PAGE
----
Cue a day full of phone calls, ringing PayPal to try and resolve it. I rang Customer Service (who I had contacted the other day), and they directed me to another number, which turned out to be telesales. Telesales directed me to Merchant Technical Support. Merchant Technical Support sent me right back to Telesales again. I filled out a form on the PayPal website, ostensibly about signing up for Digital Goods, and got an e-mail back welcoming me to PayPal, as if I didn’t have an account already. I replied to the e-mail asking them to activate my account, and got another phone call with a lady telling me I needed help with my integration, which I didn’t, BECAUSE IT WAS OTHERWISE WORKING PERFECTLY.

So the woman told me I would receive a phone call the next morning from the Integration team. I put out messages on Twitter, Facebook, and e-mailed all my partners to let them know I had to delay the launch yet again. And I must say that the response was outstanding.

Django: How to use the permission_required decorator with the method_decorator in a class-based view

Since the documentation on the method_decorator in Django is quite confusing, and Google didn’t turn up any useful results for me, I had to resort to trial and error to work out how to use the permission_required decorator in class-based views.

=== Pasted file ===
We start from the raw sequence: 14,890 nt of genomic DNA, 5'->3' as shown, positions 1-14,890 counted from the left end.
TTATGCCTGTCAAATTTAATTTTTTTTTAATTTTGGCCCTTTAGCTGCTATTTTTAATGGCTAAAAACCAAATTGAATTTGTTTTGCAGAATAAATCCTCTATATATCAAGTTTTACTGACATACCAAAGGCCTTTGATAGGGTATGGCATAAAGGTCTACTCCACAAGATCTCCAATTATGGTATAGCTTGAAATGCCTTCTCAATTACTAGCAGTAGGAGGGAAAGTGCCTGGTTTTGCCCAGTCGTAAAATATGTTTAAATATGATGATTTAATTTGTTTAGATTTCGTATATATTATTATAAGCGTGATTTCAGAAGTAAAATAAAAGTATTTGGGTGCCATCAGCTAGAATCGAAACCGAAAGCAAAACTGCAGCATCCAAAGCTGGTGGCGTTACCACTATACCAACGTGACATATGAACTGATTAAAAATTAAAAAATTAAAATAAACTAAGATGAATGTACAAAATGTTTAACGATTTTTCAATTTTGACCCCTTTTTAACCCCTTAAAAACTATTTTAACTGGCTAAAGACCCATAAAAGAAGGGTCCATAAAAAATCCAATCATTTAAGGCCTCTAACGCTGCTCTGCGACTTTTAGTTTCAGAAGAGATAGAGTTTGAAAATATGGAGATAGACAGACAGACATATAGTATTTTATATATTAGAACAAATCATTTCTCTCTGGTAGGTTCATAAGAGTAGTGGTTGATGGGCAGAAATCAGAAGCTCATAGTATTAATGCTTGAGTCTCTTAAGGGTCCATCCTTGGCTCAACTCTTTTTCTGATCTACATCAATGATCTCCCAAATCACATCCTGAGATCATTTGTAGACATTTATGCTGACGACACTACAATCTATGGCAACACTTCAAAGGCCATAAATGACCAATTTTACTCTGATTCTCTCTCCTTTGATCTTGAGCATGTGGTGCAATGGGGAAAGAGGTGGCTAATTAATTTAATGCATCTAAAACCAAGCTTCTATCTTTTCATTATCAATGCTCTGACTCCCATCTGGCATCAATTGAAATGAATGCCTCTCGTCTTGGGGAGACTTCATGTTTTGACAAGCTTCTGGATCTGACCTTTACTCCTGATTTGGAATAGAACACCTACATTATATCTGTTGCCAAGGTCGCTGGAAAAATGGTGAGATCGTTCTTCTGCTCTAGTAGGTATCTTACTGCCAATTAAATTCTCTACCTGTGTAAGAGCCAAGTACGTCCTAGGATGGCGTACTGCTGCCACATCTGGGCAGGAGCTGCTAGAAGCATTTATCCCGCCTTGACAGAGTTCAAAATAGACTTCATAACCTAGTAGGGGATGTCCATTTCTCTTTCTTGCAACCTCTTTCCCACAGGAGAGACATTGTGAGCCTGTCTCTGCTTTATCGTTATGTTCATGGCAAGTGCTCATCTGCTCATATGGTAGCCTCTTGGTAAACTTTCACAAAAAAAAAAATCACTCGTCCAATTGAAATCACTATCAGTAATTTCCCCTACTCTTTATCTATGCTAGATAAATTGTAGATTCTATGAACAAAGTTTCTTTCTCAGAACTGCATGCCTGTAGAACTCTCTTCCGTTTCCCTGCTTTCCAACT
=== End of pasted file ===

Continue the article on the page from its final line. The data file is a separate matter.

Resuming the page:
If the decorator doesn’t accept the view as an argument, you can just call it as a method. You just need to wrap the dispatch() method as normal.

@method_decorator(permission_required(‘products.change_game’))
def dispatch(self, *args, **kwargs):
        return super(MyView, self).dispatch(*args, **kwargs)

That’s it.

On Keeping Your Users

Zed Shaw brought up a good point about yesterday’s post on user-friendly registration, the fact that through handing off authentication to a third party, you would be handing off control of your users.

However, you can take precautions which will keep some semblance of control over your users and their login flows. You need a ‘I Cannot Login’ link. It’s like a ‘Forgot Password’ link, but the process would involve removing external authentication and replacing it with the traditional password (if it isn’t used already). This is because it’s pretty much impossible to remotely diagnose a faulty external auth provider.